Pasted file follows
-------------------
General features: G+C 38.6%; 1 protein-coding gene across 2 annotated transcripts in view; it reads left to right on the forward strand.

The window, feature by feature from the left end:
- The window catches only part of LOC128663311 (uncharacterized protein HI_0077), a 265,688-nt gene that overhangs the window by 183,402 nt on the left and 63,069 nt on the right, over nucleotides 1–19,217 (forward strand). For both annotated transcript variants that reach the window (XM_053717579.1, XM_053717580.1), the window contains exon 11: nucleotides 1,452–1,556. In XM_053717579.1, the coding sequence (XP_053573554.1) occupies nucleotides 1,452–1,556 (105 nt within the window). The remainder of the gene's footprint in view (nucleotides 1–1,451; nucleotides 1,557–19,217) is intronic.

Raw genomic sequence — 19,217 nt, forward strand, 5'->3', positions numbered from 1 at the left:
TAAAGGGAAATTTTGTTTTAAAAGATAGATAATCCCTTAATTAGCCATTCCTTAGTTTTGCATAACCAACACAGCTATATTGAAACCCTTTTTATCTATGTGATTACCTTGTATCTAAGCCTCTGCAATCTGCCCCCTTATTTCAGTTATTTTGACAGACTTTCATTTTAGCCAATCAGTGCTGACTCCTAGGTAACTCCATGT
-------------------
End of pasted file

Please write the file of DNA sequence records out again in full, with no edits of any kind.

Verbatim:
General features: G+C 38.6%; 1 protein-coding gene across 2 annotated transcripts in view; it reads left to right on the forward strand.

The window, feature by feature from the left end:
- The window catches only part of LOC128663311 (uncharacterized protein HI_0077), a 265,688-nt gene that overhangs the window by 183,402 nt on the left and 63,069 nt on the right, over nucleotides 1–19,217 (forward strand). For both annotated transcript variants that reach the window (XM_053717579.1, XM_053717580.1), the window contains exon 11: nucleotides 1,452–1,556. In XM_053717579.1, the coding sequence (XP_053573554.1) occupies nucleotides 1,452–1,556 (105 nt within the window). The remainder of the gene's footprint in view (nucleotides 1–1,451; nucleotides 1,557–19,217) is intronic.

Raw genomic sequence — 19,217 nt, forward strand, 5'->3', positions numbered from 1 at the left:
TAAAGGGAAATTTTGTTTTAAAAGATAGATAATCCCTTAATTAGCCATTCCTTAGTTTTGCATAACCAACACAGCTATATTGAAACCCTTTTTATCTATGTGATTACCTTGTATCTAAGCCTCTGCAATCTGCCCCCTTATTTCAGTTATTTTGACAGACTTTCATTTTAGCCAATCAGTGCTGACTCCTAGGTAACTCCATGT